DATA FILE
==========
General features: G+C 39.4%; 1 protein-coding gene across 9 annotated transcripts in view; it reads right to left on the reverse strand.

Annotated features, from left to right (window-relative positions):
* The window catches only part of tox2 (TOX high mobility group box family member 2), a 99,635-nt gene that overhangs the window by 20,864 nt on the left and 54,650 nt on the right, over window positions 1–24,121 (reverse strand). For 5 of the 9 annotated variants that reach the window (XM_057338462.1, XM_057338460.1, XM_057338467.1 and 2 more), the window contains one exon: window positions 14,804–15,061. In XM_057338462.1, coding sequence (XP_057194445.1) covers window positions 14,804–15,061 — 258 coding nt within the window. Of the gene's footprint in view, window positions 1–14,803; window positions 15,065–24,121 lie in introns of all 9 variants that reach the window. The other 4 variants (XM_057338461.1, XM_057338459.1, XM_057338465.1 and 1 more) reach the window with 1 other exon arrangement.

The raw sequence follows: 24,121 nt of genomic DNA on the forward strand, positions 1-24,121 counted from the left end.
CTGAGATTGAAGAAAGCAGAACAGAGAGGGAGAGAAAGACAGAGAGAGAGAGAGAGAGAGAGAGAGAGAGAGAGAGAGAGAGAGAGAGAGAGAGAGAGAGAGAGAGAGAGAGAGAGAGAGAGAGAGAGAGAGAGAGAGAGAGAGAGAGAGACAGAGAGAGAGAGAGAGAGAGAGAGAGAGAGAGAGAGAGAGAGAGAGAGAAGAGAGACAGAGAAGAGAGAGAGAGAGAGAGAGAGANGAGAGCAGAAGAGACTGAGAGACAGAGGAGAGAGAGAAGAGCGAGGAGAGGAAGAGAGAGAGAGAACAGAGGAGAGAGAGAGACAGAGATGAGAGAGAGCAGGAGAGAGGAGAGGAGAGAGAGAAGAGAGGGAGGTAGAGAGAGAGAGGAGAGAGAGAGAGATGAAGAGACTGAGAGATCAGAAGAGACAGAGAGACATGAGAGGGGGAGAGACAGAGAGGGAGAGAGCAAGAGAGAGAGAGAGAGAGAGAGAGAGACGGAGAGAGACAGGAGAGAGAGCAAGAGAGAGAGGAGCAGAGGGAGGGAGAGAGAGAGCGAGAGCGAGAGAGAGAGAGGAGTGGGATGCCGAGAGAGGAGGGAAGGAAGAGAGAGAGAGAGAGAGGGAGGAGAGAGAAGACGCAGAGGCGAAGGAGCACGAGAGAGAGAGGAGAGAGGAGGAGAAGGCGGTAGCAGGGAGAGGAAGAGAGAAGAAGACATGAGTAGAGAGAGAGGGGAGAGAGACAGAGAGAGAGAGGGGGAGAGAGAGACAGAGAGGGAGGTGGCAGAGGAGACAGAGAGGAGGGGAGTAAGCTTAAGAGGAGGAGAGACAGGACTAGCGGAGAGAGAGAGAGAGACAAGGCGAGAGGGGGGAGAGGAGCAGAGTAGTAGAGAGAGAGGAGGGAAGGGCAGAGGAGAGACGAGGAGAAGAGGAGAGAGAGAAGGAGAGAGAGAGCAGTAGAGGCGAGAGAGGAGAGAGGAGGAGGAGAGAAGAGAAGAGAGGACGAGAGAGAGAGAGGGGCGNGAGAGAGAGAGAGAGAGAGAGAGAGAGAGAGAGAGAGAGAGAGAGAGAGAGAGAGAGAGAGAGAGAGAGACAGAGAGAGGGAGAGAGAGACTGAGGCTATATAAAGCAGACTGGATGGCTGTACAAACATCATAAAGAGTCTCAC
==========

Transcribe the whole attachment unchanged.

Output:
General features: G+C 39.4%; 1 protein-coding gene across 9 annotated transcripts in view; it reads right to left on the reverse strand.

Annotated features, from left to right (window-relative positions):
* The window catches only part of tox2 (TOX high mobility group box family member 2), a 99,635-nt gene that overhangs the window by 20,864 nt on the left and 54,650 nt on the right, over window positions 1–24,121 (reverse strand). For 5 of the 9 annotated variants that reach the window (XM_057338462.1, XM_057338460.1, XM_057338467.1 and 2 more), the window contains one exon: window positions 14,804–15,061. In XM_057338462.1, coding sequence (XP_057194445.1) covers window positions 14,804–15,061 — 258 coding nt within the window. Of the gene's footprint in view, window positions 1–14,803; window positions 15,065–24,121 lie in introns of all 9 variants that reach the window. The other 4 variants (XM_057338461.1, XM_057338459.1, XM_057338465.1 and 1 more) reach the window with 1 other exon arrangement.

The raw sequence follows: 24,121 nt of genomic DNA on the forward strand, positions 1-24,121 counted from the left end.
CTGAGATTGAAGAAAGCAGAACAGAGAGGGAGAGAAAGACAGAGAGAGAGAGAGAGAGAGAGAGAGAGAGAGAGAGAGAGAGAGAGAGAGAGAGAGAGAGAGAGAGAGAGAGAGAGAGAGAGAGAGAGAGAGAGAGAGAGAGAGAGAGAGACAGAGAGAGAGAGAGAGAGAGAGAGAGAGAGAGAGAGAGAGAGAGAGAGAAGAGAGACAGAGAAGAGAGAGAGAGAGAGAGAGAGANGAGAGCAGAAGAGACTGAGAGACAGAGGAGAGAGAGAAGAGCGAGGAGAGGAAGAGAGAGAGAGAACAGAGGAGAGAGAGAGACAGAGATGAGAGAGAGCAGGAGAGAGGAGAGGAGAGAGAGAAGAGAGGGAGGTAGAGAGAGAGAGGAGAGAGAGAGAGATGAAGAGACTGAGAGATCAGAAGAGACAGAGAGACATGAGAGGGGGAGAGACAGAGAGGGAGAGAGCAAGAGAGAGAGAGAGAGAGAGAGAGAGACGGAGAGAGACAGGAGAGAGAGCAAGAGAGAGAGGAGCAGAGGGAGGGAGAGAGAGAGCGAGAGCGAGAGAGAGAGAGGAGTGGGATGCCGAGAGAGGAGGGAAGGAAGAGAGAGAGAGAGAGAGGGAGGAGAGAGAAGACGCAGAGGCGAAGGAGCACGAGAGAGAGAGGAGAGAGGAGGAGAAGGCGGTAGCAGGGAGAGGAAGAGAGAAGAAGACATGAGTAGAGAGAGAGGGGAGAGAGACAGAGAGAGAGAGGGGGAGAGAGAGACAGAGAGGGAGGTGGCAGAGGAGACAGAGAGGAGGGGAGTAAGCTTAAGAGGAGGAGAGACAGGACTAGCGGAGAGAGAGAGAGAGACAAGGCGAGAGGGGGGAGAGGAGCAGAGTAGTAGAGAGAGAGGAGGGAAGGGCAGAGGAGAGACGAGGAGAAGAGGAGAGAGAGAAGGAGAGAGAGAGCAGTAGAGGCGAGAGAGGAGAGAGGAGGAGGAGAGAAGAGAAGAGAGGACGAGAGAGAGAGAGGGGCGNGAGAGAGAGAGAGAGAGAGAGAGAGAGAGAGAGAGAGAGAGAGAGAGAGAGAGAGAGAGAGAGAGAGAGACAGAGAGAGGGAGAGAGAGACTGAGGCTATATAAAGCAGACTGGATGGCTGTACAAACATCATAAAGAGTCTCAC